We live in an increasingly busy world. The busy nature of our society can give us the impression that we must be doing something to prove that we are useful. If we are not busy, there is something wrong with us. It is as if, for many, the correct philosophy of life is based on the principle, “I am doing something, therefore I exist.” It is, undoubtedly, good to be industrious and active, but amid our busy life we must ask a crucial question: what are we supposed to be busy about? What is really most important in life? This is essentially the question that one of the scribes, a very busy man, asks Jesus in today’s Gospel: “Which is the first of all the commandments?” In the Jewish tradition, there were 613 commandments from God. Part of this scribe’s work was to write out copies of them. We can imagine that he had become intrigued to know which of the many commandments should be considered “the first.”
The answer that Jesus gives is brief but profound. For Jesus, it is not a matter of which commandment should come first in the catalogue of commandments. Rather, he is interested in the question of what matters most, what has absolute priority. So in answering the question, he refers the scribe to the great truth that had already been revealed to the Jews: that what matters most is the one true God and our whole-hearted response to him in love. Jesus quotes some verses from the Book of Deuteronomy, part of the very passage chosen for today’s first reading. This is the great prayer that, to this day, every faithful Jew recites daily: “Hear, O Israel! The Lord our God is Lord alone! You shall love the Lord your God with all your heart, with all your soul, with all your mind, and with all your strength.”
We learn from the first part of Jesus’ answer what he considers “first”: the Lord our God is the source and the end of all commandments. The fundamental purpose of “all his statutes and commandments” is to unite us with the One who rules our life, who sustains us and all things, and who is the foundation and the goal of our existence. It is fitting that today’s Responsorial Psalm describes the Lord as our strength, fortress, deliverer, shield and salvation. To love the Lord God with all our heart, soul, mind and strength means to place ourselves entirely in his hands. When we are united with the Lord in love, we have everything that we need.
In telling us that love comes first in our relationship with God, Jesus shows that we are not to think of God as some vague spiritual force in the cosmos. He is not a distant impersonal being. We cannot love a force with our whole heart; we can only love persons. God is a personal God, a God who loves us first, and who, because of his love, wants to be involved in our life so as to give it meaning. Therefore, he calls us to listen to him: “Hear, O Israel!” To listen to the Lord as our only God means ridding ourselves of all the other gods in our life. A “god” is whatever we give our highest priority. The only one who has the right to this absolute place is the Lord God himself.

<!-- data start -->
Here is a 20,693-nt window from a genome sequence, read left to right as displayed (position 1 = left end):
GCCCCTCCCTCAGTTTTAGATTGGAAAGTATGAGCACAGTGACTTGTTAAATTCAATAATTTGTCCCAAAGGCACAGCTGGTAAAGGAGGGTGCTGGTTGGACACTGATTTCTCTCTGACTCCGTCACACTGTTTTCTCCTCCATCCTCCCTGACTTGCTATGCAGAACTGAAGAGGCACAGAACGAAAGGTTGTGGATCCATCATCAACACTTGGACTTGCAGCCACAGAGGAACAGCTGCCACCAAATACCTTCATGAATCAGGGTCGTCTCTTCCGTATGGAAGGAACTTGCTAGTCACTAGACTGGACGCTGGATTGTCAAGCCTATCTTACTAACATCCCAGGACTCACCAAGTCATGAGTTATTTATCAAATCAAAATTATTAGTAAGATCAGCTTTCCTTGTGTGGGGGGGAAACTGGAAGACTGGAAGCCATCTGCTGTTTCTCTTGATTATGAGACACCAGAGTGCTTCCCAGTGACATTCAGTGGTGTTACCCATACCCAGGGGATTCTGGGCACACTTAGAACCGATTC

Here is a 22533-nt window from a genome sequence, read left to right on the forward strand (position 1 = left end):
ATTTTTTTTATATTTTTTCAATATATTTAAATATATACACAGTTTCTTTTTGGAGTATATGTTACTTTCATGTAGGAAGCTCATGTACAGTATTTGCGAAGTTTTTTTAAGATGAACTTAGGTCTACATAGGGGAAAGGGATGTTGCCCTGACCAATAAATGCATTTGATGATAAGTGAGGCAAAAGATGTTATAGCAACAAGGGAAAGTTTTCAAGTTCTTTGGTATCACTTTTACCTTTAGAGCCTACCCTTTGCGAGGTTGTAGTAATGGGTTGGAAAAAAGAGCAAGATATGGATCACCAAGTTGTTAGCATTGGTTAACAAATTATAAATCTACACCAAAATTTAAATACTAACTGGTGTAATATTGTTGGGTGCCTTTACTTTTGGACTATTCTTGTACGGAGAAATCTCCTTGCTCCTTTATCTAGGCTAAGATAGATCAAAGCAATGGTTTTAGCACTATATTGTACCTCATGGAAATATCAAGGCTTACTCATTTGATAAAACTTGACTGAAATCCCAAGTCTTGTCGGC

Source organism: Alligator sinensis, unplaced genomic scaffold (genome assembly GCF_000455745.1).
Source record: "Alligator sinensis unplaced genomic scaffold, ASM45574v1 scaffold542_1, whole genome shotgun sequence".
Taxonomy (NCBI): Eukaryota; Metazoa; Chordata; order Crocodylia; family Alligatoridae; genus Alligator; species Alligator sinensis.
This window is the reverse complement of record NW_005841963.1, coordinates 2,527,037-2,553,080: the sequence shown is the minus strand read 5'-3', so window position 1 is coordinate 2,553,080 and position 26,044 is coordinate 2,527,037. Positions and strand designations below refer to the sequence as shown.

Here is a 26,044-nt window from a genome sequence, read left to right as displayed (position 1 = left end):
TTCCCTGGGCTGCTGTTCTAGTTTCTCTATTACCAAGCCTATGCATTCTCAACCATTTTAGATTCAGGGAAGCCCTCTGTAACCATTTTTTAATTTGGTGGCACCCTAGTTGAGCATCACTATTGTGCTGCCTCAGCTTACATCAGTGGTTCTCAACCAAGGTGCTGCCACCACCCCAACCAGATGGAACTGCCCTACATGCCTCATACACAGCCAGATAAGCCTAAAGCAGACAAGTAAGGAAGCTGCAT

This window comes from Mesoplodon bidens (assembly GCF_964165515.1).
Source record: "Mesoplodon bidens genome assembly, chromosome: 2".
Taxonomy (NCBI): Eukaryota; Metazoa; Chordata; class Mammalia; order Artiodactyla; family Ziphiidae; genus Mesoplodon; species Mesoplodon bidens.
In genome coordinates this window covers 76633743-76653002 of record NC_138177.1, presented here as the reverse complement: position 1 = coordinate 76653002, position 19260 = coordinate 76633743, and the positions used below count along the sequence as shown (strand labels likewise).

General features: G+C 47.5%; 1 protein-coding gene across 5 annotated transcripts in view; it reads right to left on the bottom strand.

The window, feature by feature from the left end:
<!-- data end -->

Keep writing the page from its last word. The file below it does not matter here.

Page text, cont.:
Today’s reading from the Letter to the Hebrews helps us understand more fully why it is right and just to put love of God first in our lives: because of the love he pours out for us in the saving mission of Jesus Christ, our eternal High Priest. In his love for us, God has united himself with us by taking on our nature and then redeeming it by his perfect sacrifice. If we ever fail to love God for the gift of creation, we need only reflect on the even greater gift of redemption, which is guaranteed if we put our trust in Christ. “He is always able to save those who approach God through him, since he lives forever to make intercession for them.” The highest means by which we can acknowledge God as our Lord and receive the fruit of Christ’s priestly sacrifice is by participating in the Holy Mass, where his eternal gift is made sacramentally present for us.
In the Gospel, Jesus does not allow the first commandment to stand alone. Although love of God comes first, it must always be complemented by what comes second, love of neighbor. Thus, he immediately adds, “The second is this: You shall love your neighbor as yourself. There is no other commandment greater than these.” These two commandments are inseparable. As Pope Francis says, “they are two sides of a single coin: experienced together they are a believer’s strength!” When we recognize that love of God and neighbor is “worth more than all burnt offerings and sacrifices,” worth more than all our busy efforts to prove that we are useful, and when we live according to this divinely revealed law, then we are “not far from the Kingdom of God.” The Kingdom is near us, even within us, when we love. Moreover, the love we have for our neighbor takes on infinite value when we unite it with the sacrifice of Christ, which he renews on the Eucharistic altar.
What and who has absolute priority in my life? How do I demonstrate in words and actions that God matters most to me in my life? Why do I find it difficult to love God with all my heart, soul, mind, and strength?
Excerpt from The Anawim Way, Volume 17, no. 8. More information about The Anawim Way may be found here.